"It was probably a classic example of me probably being too much army, and not enough prince," he said of the incident in Las Vegas.
Saturday, Harry could be every bit army and prince – and give Buckingham Palace no reason to flinch.
The event plays right to the prince's strengths. He's charming, and as a member of the British armed forces who has deployed to Afghanistan three times, he has a deep affection for the military and those who serve.
"I don't think yet we've seen the full potential of Harry. I think that's still to come but my goodness, he's doing a pretty good job at the moment," former press secretary to the queen, Dickie Arbiter, told the BBC.
Prince Harry already has grand visions for the Warrior Games. He said he wanted to bring them to Britain and make them an event every bit as popular as the Paralympic Games, which drew huge crowds in London last summer.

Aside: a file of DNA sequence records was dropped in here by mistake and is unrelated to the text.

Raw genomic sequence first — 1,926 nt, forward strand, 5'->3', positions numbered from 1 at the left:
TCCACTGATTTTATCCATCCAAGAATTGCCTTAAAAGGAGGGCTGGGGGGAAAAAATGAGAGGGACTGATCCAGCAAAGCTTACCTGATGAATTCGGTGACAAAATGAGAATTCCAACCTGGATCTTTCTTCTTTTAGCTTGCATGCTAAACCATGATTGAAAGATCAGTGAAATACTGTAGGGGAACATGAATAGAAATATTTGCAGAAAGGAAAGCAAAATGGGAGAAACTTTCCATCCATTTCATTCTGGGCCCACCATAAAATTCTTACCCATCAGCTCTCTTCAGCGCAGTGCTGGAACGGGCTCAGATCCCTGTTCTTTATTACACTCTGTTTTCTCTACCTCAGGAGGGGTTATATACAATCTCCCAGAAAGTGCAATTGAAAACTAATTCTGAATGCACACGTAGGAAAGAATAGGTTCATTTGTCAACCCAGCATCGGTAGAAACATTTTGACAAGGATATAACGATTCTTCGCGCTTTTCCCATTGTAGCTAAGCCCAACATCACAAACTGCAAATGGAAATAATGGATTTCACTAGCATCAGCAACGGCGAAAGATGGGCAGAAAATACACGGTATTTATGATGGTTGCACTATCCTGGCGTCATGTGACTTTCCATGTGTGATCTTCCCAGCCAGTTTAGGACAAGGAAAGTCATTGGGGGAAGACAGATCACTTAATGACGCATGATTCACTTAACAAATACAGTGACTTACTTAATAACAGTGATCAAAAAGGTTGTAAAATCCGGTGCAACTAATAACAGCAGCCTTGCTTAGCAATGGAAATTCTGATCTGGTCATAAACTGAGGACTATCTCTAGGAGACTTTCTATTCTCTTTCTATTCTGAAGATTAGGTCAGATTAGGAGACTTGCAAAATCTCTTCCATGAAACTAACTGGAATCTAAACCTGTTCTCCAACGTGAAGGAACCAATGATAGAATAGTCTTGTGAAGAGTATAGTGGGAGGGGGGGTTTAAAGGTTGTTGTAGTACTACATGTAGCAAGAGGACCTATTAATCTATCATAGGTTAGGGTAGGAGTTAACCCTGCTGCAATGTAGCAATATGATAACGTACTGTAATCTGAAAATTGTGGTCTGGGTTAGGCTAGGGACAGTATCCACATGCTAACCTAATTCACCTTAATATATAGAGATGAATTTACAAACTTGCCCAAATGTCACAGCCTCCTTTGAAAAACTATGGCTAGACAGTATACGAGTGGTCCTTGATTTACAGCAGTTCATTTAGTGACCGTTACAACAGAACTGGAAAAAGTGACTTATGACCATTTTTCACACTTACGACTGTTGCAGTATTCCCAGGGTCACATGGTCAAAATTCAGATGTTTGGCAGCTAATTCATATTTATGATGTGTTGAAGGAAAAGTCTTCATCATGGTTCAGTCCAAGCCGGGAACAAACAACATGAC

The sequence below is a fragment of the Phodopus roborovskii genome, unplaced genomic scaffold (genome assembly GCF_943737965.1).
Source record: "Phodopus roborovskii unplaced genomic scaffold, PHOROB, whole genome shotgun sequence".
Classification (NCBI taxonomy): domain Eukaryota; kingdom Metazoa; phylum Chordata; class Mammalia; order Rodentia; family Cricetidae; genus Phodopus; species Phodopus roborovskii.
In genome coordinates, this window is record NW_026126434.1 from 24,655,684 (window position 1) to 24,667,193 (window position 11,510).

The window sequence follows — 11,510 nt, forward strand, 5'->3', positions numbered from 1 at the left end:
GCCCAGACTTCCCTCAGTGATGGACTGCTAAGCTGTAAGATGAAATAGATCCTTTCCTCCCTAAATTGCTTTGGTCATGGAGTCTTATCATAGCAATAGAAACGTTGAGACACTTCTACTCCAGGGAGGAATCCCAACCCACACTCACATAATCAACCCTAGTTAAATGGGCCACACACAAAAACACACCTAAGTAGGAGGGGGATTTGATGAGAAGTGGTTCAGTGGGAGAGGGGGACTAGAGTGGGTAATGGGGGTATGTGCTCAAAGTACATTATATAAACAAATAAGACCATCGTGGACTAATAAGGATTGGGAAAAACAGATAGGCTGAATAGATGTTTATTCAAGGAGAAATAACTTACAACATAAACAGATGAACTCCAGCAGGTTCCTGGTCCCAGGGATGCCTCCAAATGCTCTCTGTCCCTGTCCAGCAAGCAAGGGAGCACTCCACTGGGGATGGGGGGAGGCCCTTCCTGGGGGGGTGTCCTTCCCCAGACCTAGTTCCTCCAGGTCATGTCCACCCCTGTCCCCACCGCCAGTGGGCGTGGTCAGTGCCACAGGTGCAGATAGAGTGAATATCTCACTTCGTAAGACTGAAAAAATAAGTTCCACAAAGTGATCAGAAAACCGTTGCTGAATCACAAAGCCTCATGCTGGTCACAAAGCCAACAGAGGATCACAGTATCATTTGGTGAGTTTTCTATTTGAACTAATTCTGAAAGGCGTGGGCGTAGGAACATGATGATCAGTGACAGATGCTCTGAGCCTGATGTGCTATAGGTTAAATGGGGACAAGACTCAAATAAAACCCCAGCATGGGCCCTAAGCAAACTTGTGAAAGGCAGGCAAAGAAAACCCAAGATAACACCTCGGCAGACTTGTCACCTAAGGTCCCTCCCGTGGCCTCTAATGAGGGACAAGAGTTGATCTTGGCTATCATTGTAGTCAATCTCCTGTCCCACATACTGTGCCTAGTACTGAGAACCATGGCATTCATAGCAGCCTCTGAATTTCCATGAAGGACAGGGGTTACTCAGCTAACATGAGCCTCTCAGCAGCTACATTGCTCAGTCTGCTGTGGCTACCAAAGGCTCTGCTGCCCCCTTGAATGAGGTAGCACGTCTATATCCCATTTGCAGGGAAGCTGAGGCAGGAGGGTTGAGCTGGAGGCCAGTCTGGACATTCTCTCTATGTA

"I don't see how it wouldn't be possible to fill a stadium with 80,000 people, not to watch Olympics, not to watch Paralympics, but to watch wounded servicemen fight it out amongst each other – not on a battlefield but in a stadium," he said, according to media reports.
The Paralympics, after all, began in much the same way, as wounded veterans returning to Britain after World War II were encouraged to take part in sport as a means of therapy and building self-esteem. Now that the Paralympics – like the Olympics themselves – have become an enormous international event, the original intent has been eclipsed somewhat. That created an opening for the establishment of the Warrior Games in 2010.